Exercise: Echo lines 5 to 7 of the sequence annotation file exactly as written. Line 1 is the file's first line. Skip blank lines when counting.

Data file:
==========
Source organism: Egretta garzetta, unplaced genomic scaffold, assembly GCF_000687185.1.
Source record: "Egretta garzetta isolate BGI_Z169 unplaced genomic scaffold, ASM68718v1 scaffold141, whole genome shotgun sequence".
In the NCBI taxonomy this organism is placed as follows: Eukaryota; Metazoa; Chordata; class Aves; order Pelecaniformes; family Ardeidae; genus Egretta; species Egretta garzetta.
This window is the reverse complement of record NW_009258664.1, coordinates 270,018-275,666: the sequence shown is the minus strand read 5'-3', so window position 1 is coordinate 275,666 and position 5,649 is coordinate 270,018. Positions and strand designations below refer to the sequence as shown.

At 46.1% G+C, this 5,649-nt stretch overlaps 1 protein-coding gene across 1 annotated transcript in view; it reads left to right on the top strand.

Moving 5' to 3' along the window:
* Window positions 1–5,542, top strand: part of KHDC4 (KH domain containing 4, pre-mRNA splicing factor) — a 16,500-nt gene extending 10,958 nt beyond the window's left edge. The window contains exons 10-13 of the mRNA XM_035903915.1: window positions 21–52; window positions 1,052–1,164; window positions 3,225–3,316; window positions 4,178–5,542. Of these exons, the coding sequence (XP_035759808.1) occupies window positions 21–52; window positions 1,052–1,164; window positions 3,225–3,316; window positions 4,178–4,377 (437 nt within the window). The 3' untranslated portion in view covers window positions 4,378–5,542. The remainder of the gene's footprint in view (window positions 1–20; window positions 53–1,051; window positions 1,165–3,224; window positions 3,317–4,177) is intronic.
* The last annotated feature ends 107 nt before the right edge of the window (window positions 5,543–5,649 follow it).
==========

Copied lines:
At 46.1% G+C, this 5,649-nt stretch overlaps 1 protein-coding gene across 1 annotated transcript in view; it reads left to right on the top strand.

Moving 5' to 3' along the window:
* Window positions 1–5,542, top strand: part of KHDC4 (KH domain containing 4, pre-mRNA splicing factor) — a 16,500-nt gene extending 10,958 nt beyond the window's left edge. The window contains exons 10-13 of the mRNA XM_035903915.1: window positions 21–52; window positions 1,052–1,164; window positions 3,225–3,316; window positions 4,178–5,542. Of these exons, the coding sequence (XP_035759808.1) occupies window positions 21–52; window positions 1,052–1,164; window positions 3,225–3,316; window positions 4,178–4,377 (437 nt within the window). The 3' untranslated portion in view covers window positions 4,378–5,542. The remainder of the gene's footprint in view (window positions 1–20; window positions 53–1,051; window positions 1,165–3,224; window positions 3,317–4,177) is intronic.